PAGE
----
I was working with seemingly simple load job in Redshift. I was generating some data and wanted to store the output in separate table, just to persist it for debugging purposes. However, since the job could be reran if needed, I wanted to remove rows generated previously and add new ones. So I tried the following:

This is our table. Let’s assume that job can generate data for market 1 or market 2. So the job for market 1 does this:

Similarly, job for market 2 does this:

As you can see, both jobs use the same table but access different rows.

Now the thing is, if you try running both transactions in parallel, most likely you will get an error that transactions collide and one of them had to be aborted.

I didn’t understand why it works this way as per my understanding there is nothing wrong. Either it should use table lock and one transaction should wait for the other, ot it should use some range locks and figure out that there is nothing wrong.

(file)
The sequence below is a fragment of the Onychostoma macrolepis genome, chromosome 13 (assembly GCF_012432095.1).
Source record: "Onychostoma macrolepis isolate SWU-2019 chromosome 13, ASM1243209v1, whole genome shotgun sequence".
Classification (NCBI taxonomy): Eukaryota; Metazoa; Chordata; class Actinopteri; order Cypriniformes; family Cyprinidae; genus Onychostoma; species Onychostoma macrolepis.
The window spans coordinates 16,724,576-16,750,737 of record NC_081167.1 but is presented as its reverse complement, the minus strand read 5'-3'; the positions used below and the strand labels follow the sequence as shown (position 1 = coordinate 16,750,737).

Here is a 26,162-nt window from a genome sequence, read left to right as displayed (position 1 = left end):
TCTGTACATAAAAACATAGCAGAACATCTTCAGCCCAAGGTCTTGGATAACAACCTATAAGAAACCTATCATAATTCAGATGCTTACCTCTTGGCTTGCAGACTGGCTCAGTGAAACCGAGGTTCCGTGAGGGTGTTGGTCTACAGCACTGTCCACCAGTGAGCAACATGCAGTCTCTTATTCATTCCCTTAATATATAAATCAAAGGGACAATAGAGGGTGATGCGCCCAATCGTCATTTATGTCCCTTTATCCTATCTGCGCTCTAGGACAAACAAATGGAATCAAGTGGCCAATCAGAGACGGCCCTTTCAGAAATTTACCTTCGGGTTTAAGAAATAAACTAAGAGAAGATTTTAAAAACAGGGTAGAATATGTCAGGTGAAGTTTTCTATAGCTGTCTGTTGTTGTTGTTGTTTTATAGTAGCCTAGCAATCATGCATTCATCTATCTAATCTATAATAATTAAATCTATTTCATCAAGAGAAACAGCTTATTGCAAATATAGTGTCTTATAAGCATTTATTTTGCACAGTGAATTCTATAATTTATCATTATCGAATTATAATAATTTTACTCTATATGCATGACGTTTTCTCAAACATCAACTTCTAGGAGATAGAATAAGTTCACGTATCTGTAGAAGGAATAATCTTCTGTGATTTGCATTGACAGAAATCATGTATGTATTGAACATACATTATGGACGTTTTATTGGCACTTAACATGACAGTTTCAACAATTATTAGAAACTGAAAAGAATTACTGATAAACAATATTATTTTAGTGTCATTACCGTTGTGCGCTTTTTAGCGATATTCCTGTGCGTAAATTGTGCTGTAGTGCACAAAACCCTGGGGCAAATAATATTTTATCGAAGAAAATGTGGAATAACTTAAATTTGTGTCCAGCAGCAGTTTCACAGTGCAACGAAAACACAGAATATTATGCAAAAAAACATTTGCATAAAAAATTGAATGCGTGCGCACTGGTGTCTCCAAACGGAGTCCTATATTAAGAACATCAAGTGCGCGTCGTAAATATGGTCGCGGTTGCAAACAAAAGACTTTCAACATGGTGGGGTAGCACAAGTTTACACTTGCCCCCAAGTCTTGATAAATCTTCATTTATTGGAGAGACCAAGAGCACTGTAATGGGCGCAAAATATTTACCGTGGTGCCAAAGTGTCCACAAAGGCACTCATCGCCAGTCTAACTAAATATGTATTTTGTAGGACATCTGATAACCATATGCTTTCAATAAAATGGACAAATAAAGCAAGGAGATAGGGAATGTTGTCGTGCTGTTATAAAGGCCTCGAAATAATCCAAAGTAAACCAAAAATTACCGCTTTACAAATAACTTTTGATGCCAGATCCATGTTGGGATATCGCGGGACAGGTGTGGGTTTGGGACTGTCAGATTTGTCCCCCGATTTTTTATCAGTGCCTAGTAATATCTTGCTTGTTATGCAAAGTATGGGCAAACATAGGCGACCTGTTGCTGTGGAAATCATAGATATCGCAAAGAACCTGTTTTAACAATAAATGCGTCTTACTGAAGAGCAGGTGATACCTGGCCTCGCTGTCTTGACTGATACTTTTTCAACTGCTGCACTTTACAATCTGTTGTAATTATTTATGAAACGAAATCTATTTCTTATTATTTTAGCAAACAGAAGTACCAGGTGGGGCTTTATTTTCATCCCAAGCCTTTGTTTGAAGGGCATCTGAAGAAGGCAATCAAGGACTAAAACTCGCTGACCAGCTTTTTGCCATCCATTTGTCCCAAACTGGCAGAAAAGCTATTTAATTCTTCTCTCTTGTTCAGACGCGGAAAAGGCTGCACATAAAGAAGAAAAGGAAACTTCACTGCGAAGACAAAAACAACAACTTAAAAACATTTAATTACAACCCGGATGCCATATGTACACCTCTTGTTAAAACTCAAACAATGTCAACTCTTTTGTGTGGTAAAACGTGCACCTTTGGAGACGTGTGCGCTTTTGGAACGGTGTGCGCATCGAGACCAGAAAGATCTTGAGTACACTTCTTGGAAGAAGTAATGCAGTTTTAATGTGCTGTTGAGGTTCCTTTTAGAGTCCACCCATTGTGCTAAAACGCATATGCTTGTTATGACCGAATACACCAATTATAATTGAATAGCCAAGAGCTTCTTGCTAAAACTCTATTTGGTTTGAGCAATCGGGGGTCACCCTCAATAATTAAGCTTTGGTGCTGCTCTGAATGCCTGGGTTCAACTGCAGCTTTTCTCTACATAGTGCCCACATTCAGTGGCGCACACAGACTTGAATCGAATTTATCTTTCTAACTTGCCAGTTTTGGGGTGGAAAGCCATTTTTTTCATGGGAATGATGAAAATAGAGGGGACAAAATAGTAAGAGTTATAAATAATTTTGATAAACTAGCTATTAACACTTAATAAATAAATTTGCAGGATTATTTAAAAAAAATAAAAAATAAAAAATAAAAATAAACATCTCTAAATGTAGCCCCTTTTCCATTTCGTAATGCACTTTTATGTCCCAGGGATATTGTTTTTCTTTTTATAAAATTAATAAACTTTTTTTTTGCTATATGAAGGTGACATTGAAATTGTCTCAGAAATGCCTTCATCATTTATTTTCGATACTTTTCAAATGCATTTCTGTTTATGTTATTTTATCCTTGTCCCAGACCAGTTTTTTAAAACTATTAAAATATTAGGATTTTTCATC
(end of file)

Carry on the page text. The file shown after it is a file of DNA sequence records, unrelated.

Unfortunately, it is not that simple. Since Redshift is based on Postgresql, we can reproduce the problem over there as well. For instance, see dba.stackexchange.

Okay, we know what the problem is, how to solve it? I considered locking tables explicitly with LOCK statement but I never find it nice. I checked if it is possible to control partitions of the table but it doesn’t seem to be allowed in Redshift. I thought about doing so called “poor men’s clustering” with multiple tables joined using single view, but I didn’t want to increase the complexity.

Finally, I decided to go with simple MVCC-like approach. Add new column to the table, indicating timestamp of inserted row:

Now, when inserting data to the table, use this:

Finally, prepare one view extracting only latest data:

And now query the view instead of the original table. You can also run deletion job periodically if needed.